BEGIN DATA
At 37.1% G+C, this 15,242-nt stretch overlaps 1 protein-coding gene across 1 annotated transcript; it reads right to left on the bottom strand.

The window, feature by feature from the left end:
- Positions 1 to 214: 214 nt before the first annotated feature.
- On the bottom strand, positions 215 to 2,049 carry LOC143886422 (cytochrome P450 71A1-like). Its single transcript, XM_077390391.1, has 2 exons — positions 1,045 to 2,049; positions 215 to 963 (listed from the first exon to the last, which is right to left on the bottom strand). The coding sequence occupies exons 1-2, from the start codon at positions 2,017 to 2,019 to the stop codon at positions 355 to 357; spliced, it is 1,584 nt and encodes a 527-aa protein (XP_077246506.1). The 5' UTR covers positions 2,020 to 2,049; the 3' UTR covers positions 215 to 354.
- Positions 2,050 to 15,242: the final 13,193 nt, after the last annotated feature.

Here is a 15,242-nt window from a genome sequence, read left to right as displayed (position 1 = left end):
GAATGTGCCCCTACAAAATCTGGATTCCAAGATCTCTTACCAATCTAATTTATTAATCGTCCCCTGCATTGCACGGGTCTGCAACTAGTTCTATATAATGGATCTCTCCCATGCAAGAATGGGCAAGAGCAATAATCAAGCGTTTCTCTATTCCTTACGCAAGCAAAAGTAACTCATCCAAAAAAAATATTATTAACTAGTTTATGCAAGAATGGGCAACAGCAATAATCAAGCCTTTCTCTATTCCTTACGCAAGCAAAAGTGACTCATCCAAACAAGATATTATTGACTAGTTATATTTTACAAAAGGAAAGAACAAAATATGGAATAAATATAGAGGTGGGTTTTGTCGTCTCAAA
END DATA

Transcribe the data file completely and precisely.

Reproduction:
At 37.1% G+C, this 15,242-nt stretch overlaps 1 protein-coding gene across 1 annotated transcript; it reads right to left on the bottom strand.

The window, feature by feature from the left end:
- Positions 1 to 214: 214 nt before the first annotated feature.
- On the bottom strand, positions 215 to 2,049 carry LOC143886422 (cytochrome P450 71A1-like). Its single transcript, XM_077390391.1, has 2 exons — positions 1,045 to 2,049; positions 215 to 963 (listed from the first exon to the last, which is right to left on the bottom strand). The coding sequence occupies exons 1-2, from the start codon at positions 2,017 to 2,019 to the stop codon at positions 355 to 357; spliced, it is 1,584 nt and encodes a 527-aa protein (XP_077246506.1). The 5' UTR covers positions 2,020 to 2,049; the 3' UTR covers positions 215 to 354.
- Positions 2,050 to 15,242: the final 13,193 nt, after the last annotated feature.

Here is a 15,242-nt window from a genome sequence, read left to right as displayed (position 1 = left end):
GAATGTGCCCCTACAAAATCTGGATTCCAAGATCTCTTACCAATCTAATTTATTAATCGTCCCCTGCATTGCACGGGTCTGCAACTAGTTCTATATAATGGATCTCTCCCATGCAAGAATGGGCAAGAGCAATAATCAAGCGTTTCTCTATTCCTTACGCAAGCAAAAGTAACTCATCCAAAAAAAATATTATTAACTAGTTTATGCAAGAATGGGCAACAGCAATAATCAAGCCTTTCTCTATTCCTTACGCAAGCAAAAGTGACTCATCCAAACAAGATATTATTGACTAGTTATATTTTACAAAAGGAAAGAACAAAATATGGAATAAATATAGAGGTGGGTTTTGTCGTCTCAAA